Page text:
There is also a Lime Mutation. All these varieties have been available in New Zealand in more recent years, although the latter five mentioned are not very common. By breeding the different colour mutations back through the normal coloured birds you get stronger and bigger youngsters. 'Fischers' that have any black on their heads have probably got a high percentage of masked lovebirds in their heritage. It is interesting to not that there is no natural hybridisation of the Fischers and masked lovebirds in their natural habitat. This probably due to natural barriers between the territories which are very close together. Because of this factor the genetics of the birds are kept pure and this should be kept in mind when breeding them in captivity so as not to destroy the pure strains of birds we have available to us in New Zealand. It is also important not to breed either of these species with the peachfaced lovebirds which are not of the eye ring species.

Other fischer mutations that are available overseas are the Sea Green (this bird has a pale apricot forehead and the green body feathers have a blueish tinge), avocado, albino, lutino, dark and olive green, cobalt blue, spangles and the pied (although I understand some birds with normal colouring and with yellow flight feathers have been reported in New Zealand.)

Sexing the Birds
Not being sexually dimorphic means the plumage is alike in both the cocks and hens. There are a few ways that breeder have tried, over the years, to tell the birds apart. Some of the more reliable ones are:

# Hens are, on the whole, a little larger and heavier than the cockbirds.
# They have a deeper eye ring than the cocks.
# The pelvic bones of the hens are wider apart (a bit tricky when the birds are very young)
# The cock birds stand with their feet closer together.

A nest box ratio of 1.5 - 2 per pair is suggested. Boxes about 200 x 200 2 250mm are a good size to use, larger ones are not necessary as the birds just keep filling them with more nesting material. An entrance hole approximately 55mm in diameter, about 20mm from the top and to one side is a good size. Place a dowel perch about 3cm under the hole. A hinged roof for inspection access is required. I have hung hem individually in the aviary but currently I use an "L" shaped design with no dowel perch. These can be made in groups but make sure a divider is placed between each nest to help define the birds territory. The upper portion of the design, where the entrance hole is placed, is about 100mm narrower in depth than the bottom section. The lower section has a deeper base, is about 150mm high and is where the birds always build the nest cavity. With this design the birds can both sit together on the top of this section which is hinged so it forms the lid for nest inspections. You then do not have to partially destroy the dome of the nest to get to the chicks for any reason. My birds handle nest inspections very well.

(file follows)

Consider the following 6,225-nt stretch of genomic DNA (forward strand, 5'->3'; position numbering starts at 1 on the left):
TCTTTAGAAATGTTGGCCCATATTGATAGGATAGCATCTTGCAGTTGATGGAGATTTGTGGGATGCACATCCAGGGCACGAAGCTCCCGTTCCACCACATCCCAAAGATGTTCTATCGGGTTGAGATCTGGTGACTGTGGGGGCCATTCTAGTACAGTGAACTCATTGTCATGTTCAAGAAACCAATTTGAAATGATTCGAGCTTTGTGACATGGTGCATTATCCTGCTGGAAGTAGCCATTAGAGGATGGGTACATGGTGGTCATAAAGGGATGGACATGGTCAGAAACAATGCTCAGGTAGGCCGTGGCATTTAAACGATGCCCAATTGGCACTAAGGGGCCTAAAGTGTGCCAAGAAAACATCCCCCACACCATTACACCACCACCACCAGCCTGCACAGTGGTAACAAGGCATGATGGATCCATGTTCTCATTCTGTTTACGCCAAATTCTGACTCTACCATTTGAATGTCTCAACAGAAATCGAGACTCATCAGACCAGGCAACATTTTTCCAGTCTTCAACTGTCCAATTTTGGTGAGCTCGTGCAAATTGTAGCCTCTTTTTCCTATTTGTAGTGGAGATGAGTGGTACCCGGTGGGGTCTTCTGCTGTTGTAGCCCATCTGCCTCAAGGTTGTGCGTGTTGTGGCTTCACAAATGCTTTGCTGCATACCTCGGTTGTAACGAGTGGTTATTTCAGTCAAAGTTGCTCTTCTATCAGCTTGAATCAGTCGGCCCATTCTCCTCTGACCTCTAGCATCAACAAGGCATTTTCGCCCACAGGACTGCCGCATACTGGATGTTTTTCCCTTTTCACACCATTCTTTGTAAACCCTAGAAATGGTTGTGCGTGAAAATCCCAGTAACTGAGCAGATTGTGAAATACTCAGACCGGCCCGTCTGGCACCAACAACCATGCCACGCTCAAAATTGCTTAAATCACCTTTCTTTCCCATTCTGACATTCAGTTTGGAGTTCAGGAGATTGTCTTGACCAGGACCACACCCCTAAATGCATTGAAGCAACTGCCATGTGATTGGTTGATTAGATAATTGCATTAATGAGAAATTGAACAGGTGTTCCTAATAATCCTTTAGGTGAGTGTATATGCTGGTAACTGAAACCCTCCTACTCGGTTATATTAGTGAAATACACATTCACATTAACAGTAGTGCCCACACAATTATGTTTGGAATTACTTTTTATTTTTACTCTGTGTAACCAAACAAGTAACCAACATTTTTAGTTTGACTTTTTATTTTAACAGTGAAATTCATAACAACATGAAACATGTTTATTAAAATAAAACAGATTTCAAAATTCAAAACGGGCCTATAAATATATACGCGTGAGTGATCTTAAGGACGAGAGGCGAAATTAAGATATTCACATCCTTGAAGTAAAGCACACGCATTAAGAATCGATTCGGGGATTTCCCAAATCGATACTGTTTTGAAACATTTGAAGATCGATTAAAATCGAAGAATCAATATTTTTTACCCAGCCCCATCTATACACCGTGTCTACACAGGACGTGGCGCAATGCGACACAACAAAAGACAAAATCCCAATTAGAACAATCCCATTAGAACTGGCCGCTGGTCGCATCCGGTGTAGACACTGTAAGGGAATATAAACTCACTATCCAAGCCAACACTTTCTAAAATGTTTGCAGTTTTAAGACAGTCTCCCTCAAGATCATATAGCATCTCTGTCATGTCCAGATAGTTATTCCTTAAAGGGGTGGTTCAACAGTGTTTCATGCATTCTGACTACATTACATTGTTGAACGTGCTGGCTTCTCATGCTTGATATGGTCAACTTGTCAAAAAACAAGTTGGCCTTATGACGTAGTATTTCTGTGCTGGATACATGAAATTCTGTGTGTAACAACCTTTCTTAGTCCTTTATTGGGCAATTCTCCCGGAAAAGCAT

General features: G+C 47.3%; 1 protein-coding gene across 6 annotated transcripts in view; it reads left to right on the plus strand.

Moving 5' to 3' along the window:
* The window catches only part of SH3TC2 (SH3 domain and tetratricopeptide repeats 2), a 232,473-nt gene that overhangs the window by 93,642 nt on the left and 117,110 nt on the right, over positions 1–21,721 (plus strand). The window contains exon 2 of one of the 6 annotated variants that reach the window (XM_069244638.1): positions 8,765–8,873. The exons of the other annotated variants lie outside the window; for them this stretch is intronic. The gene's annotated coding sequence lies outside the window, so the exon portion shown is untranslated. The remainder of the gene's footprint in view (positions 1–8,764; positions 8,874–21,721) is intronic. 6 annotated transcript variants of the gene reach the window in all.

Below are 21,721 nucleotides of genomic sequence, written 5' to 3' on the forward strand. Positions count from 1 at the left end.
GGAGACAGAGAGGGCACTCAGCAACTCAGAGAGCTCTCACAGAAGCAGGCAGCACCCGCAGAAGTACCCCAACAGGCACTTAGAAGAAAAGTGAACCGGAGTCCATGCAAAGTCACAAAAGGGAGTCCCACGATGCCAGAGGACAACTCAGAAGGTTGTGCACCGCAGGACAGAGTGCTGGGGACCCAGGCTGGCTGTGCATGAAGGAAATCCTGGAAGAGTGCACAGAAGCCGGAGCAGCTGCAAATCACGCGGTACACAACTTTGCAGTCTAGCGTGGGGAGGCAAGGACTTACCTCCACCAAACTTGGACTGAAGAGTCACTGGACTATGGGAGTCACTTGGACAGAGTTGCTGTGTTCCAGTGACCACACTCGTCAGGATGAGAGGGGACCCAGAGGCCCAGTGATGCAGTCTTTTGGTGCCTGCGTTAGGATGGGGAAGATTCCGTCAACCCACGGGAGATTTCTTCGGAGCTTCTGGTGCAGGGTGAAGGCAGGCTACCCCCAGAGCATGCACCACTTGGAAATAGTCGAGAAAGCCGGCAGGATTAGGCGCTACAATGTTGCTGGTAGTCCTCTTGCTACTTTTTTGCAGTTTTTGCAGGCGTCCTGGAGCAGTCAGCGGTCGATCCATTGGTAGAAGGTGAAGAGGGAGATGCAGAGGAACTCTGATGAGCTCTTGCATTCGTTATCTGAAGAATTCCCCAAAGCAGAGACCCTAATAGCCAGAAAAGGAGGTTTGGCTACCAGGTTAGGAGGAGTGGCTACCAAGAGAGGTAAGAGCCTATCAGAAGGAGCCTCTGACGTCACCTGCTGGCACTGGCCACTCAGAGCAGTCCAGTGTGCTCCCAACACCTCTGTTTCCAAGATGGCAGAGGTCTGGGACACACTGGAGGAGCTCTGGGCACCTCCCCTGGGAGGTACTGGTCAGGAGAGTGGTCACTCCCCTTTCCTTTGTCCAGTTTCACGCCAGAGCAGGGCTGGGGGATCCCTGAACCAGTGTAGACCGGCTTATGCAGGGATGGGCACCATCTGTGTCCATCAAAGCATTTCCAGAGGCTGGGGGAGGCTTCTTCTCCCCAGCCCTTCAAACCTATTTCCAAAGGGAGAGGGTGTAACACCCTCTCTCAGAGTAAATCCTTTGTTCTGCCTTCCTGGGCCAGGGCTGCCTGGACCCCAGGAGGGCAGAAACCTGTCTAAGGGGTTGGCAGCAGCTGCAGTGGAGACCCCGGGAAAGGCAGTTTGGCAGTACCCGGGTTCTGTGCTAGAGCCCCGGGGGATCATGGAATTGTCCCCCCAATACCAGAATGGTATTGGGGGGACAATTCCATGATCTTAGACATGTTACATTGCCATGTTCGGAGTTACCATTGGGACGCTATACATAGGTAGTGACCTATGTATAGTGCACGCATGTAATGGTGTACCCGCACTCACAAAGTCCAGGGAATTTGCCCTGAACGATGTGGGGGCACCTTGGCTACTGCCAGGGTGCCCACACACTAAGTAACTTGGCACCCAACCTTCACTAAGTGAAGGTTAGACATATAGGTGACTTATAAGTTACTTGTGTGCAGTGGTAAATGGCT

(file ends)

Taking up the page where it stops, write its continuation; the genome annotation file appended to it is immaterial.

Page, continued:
A number of different things can be used nesting material, broom and willow are the ones I use. I have found the birds breed mostly in the Autumn/Winter months and they get very excited when it rains as this is what triggers their nesting activity. Fischers are colony breeders and breed best in an aviary. I have found them to be more placid than masked lovebirds but in both species the hens are the dominant birds. The only time the cock birds get a little more "bossy" is when they think the hen has been off her nest long enough and chases them back again. The hen chooses the nest box and does most of the nest building, carrying the nesting material in her beak. I have also seen the cock birds carrying nesting material around and taking it into the nest.

They usually mate on the "resting" portion of their boxes and the eggs are laid about 10 days afterwards. They lay up to six white eggs, incubation is done by the hen (although some of the cock birds will sit in the box with their mates). Incubation takes approximately 21-23 days. The chicks of the normal fischers have orangey down on them. Their eyes open at ten days, by this time the grey secondary down is coming through. They are fully feathered and are ready to fly at around six weeks old. The cock bird educates the youngsters where and what to eat. The babies will return to the nest to roost at night until the hen gets sick of their company and gives them the message it is time to relocate.

Summing Up
The surroundings/feeding utensils of my birds are cleaned each week and the nest boxes are given a thorough clean inside during the summer months. This way the birds have a rest from breeding which is good for them. Fischers are, like the masked lovebirds, little clowns and love to hang by their beaks or one leg on branches or perches. I have some play things in the aviary, to keep the youngsters or non breeding birds amused. A hampster wheel, plastic chain ropes, hanging dowel perches and revolving perches are favourites. Also installed for the birds are little roosting boxes (150 x 90 x 100mm) with partially open fronts. The fledgelings can use them when the hen has gone back to nest or the non breeding birds, housed in a separate light, can use them. The roof is fully covered and I have clear double walled polycarbonate covers over the sides of my aviaries as I live in a high wind area. These are easily removed on good days so the birds can sun themselves as the panels are kept in place by plastic runners, with a bungy cord across the middle of the panel. The wind chill factor is non existent when the panels are in place.

These delightful little birds don't need as much space as the larger parrots, an aviary approximately 2 x 2 x 2 metres would house about 8 pair. The first pair of Fischers that were bought into our household was over twelve years ago by my then twelve year old son. "Mr Fischer" only died last year. They come highly recommended for both beginners and more experienced breeders as they are easy to look after and are very amusing little birds.